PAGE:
But what do we do with all the boxes?! Cats and those of us who are children at heart know exactly what to do with empty boxes. Empty boxes are fertile grounds for imagination. As a friend of mine says, "you don't have to sit in a refrigerator box and pretend to be a fridge." After we have played and built new things out of them, we break them down and recycle them, knowing we do not need them anymore. 

We will never understand another person or God, unless we are willing to not put a label on them right away or willing to remove labels once we have learned something new about them. Josh and I would love for this congregation to grow. I think many of you would like this congregation to grow. However, that requires risking our labels and our boxes. We are going to have to risk talking to new people who wander into our church. We might have to risk tangible things like our parking spots or our seats in church. We are going to have to risk inviting other people to church with us. We are going to need to risk changing our perceptions about other people in order to grow. Actually seeing the people around us. Seeing who they are, seeing how they respond, seeing what they are looking for. It usually is all a matter of paying attention and appreciating who they are. How can we appreciate anything held in a box? All we can see are the labels written on the plain sides. It's like Christmas presents, or birthday presents, or just presents in general. The outside of the box is not the special part. It's what inside of them is what is amazing. It's a gift, a joy, to open a plain box and find something surprising and beautiful and wonderfully made. Most people find the most exciting thing about being handed a box is discovering what is inside of it. Who will be a gift to you today?

Sunday, August 10, 2014

Walking by Faith

This was my first sermon at my new Parish. 

10 August 2014

Have you walked the labyrinth lately? Part of the reason I was drawn to Holy Spirit is the labyrinth which lays outside that wall. I have always found labyrinths to be a helpful practice for my faith and a good metaphor for the life which I have been leading. At face value, a labyrinth seems kind of pointless. It’s a giant circle that you walk around without really getting anywhere. You do get to the middle, but its by a circuitous journey that takes much longer than it would take just to go straight toward the middle. A lot of times life seems that way. I try to do one thing, but I end up having to do all these other things before I can get to what I want to do. But I have to trust the process. I have walked enough labyrinths all over the country to have realized that the point is not just to get to the center geographically, but to get to the center of life. It’s a small focused journey to God. It’s part of a larger walk, one that is trod every day, but one that is not always paid enough attention. It’s a walk of faith, that the journey is not pointless, that I will find the center, that I will meet God. It’s a walk of faith that I am drawn to over and over again.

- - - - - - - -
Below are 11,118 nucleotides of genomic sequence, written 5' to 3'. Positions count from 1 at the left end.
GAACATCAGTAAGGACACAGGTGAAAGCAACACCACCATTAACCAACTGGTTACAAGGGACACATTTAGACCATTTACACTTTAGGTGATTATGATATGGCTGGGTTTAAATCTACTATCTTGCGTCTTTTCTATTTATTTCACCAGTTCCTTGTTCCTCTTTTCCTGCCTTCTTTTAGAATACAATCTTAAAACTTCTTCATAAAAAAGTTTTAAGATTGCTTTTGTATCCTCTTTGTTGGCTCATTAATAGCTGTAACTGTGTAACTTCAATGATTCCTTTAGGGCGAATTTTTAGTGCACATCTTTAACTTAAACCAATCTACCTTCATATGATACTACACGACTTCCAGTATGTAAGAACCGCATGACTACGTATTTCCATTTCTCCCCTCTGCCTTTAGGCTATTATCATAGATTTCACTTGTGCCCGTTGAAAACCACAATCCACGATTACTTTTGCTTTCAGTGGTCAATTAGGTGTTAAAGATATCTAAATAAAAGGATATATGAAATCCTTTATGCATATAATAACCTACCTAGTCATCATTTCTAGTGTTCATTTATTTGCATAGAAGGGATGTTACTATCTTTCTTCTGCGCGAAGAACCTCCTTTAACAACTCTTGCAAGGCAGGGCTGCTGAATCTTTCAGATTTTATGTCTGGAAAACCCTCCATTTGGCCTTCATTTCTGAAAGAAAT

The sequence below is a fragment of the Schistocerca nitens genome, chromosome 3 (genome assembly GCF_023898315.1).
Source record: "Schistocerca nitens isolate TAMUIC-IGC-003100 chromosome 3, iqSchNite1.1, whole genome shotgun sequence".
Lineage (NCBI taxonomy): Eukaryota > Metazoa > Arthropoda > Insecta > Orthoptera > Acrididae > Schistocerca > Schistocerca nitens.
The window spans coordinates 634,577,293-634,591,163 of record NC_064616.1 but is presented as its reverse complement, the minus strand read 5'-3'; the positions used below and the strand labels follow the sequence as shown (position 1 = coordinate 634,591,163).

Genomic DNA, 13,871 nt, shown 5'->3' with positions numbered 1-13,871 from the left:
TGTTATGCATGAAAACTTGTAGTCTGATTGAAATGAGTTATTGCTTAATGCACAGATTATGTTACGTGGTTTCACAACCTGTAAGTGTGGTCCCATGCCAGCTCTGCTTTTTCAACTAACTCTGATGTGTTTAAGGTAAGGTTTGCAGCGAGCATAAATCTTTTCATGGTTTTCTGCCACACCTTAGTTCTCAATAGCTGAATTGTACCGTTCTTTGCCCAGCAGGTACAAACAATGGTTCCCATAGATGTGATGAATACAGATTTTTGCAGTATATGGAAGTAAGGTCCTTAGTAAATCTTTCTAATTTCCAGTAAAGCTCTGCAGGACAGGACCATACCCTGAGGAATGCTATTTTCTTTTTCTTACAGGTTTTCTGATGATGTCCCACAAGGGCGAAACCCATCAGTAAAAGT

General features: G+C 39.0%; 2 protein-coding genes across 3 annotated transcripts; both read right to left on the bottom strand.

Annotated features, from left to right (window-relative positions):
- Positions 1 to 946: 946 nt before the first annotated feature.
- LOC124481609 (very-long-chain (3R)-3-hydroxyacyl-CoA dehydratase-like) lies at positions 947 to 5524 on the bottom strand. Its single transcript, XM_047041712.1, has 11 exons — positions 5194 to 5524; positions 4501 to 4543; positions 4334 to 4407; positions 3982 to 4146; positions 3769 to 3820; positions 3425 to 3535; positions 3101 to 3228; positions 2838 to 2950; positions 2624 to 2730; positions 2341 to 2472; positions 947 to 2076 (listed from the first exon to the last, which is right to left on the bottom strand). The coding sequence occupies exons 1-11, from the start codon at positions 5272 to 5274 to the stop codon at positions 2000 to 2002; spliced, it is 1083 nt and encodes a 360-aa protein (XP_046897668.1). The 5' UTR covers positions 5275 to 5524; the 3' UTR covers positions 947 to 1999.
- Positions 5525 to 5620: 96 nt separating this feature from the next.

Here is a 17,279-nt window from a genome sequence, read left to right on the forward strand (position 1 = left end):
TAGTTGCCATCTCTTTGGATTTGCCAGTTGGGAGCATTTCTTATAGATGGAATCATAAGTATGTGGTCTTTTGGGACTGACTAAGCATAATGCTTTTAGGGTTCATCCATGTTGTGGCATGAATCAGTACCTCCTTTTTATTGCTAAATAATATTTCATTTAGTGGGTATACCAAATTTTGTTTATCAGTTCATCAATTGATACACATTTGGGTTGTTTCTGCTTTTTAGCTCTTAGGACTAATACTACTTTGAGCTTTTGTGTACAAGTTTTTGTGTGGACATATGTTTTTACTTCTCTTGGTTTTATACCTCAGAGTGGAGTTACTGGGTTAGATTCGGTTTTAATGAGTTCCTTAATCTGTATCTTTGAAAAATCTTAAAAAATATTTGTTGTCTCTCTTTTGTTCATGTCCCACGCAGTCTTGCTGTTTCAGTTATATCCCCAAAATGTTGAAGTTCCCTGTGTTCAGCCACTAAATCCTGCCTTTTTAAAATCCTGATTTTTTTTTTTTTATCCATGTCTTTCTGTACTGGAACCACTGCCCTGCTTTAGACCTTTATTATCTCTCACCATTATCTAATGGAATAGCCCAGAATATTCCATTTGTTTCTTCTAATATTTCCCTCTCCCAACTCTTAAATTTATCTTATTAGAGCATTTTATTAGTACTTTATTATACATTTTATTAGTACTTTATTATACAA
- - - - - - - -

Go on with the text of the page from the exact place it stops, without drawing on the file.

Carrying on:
Walking by faith. Its not just a great theme for a labyrinth. Our readings give us more than one story of walking by faith: We are given two examples of walking by faith, we are asked and encouraged to walk by faith, and! we are shown that we will never walk by faith alone.
Joseph walked by faith, because he believed in God and never gave up being himself despite his circumstances. He could have easily given into the fact that he had been sold into slavery, that his brothers had sold him out of the family, that he was taken far from home. But he uses the gifts that God gives him, the gift of dreams, dream interpretation, and smarts throughout his life. He uses his smarts to work hard to rise to the top of his master’s house. And while things are never easy for Joseph, he keeps walking by faith, believing in the dreams that he had as a boy and believing in the God of his family.